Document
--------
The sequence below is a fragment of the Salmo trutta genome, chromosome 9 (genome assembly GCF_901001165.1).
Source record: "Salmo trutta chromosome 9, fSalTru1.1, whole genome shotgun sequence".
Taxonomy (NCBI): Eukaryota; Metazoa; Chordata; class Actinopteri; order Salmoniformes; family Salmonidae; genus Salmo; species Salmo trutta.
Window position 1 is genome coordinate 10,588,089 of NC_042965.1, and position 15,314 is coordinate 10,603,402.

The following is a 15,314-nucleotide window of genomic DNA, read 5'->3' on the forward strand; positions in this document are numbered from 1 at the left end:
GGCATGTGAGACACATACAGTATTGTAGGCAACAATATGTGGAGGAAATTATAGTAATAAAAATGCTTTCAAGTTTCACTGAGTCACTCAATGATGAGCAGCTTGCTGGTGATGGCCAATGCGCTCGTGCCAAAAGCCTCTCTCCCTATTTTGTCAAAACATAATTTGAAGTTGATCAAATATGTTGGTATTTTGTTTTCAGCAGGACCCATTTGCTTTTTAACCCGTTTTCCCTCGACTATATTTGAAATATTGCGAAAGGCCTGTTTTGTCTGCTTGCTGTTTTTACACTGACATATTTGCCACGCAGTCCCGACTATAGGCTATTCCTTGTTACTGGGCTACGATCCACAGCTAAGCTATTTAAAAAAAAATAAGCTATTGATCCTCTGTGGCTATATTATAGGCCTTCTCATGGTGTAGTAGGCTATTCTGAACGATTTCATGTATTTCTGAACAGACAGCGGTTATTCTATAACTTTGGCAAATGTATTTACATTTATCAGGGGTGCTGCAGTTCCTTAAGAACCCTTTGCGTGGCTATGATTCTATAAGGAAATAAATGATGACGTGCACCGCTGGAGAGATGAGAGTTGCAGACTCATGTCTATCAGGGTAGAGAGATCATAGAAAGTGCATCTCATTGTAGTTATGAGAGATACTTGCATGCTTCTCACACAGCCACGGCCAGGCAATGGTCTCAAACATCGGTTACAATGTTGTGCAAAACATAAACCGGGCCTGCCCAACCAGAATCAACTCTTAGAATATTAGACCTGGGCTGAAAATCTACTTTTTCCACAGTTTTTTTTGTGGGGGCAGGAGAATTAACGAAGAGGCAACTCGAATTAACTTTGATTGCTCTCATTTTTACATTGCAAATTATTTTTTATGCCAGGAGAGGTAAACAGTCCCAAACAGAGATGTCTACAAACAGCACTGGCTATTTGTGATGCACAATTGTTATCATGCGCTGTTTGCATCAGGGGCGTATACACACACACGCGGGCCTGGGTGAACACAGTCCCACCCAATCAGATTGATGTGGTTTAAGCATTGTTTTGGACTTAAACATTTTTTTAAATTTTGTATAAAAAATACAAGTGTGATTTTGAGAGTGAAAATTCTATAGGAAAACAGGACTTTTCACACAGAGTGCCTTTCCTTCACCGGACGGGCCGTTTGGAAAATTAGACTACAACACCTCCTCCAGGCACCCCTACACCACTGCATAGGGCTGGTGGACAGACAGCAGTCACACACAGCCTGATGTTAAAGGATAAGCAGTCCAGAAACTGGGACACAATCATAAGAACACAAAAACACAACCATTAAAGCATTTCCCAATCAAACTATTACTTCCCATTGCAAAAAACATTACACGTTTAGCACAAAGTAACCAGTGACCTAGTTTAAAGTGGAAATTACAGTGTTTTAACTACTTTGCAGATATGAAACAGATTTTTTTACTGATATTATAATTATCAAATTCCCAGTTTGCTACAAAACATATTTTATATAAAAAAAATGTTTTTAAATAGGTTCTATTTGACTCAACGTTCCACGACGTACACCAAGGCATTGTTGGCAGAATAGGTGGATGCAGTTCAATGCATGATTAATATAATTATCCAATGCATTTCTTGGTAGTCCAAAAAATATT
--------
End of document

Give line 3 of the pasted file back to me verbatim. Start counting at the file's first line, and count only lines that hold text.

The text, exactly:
Taxonomy (NCBI): Eukaryota; Metazoa; Chordata; class Actinopteri; order Salmoniformes; family Salmonidae; genus Salmo; species Salmo trutta.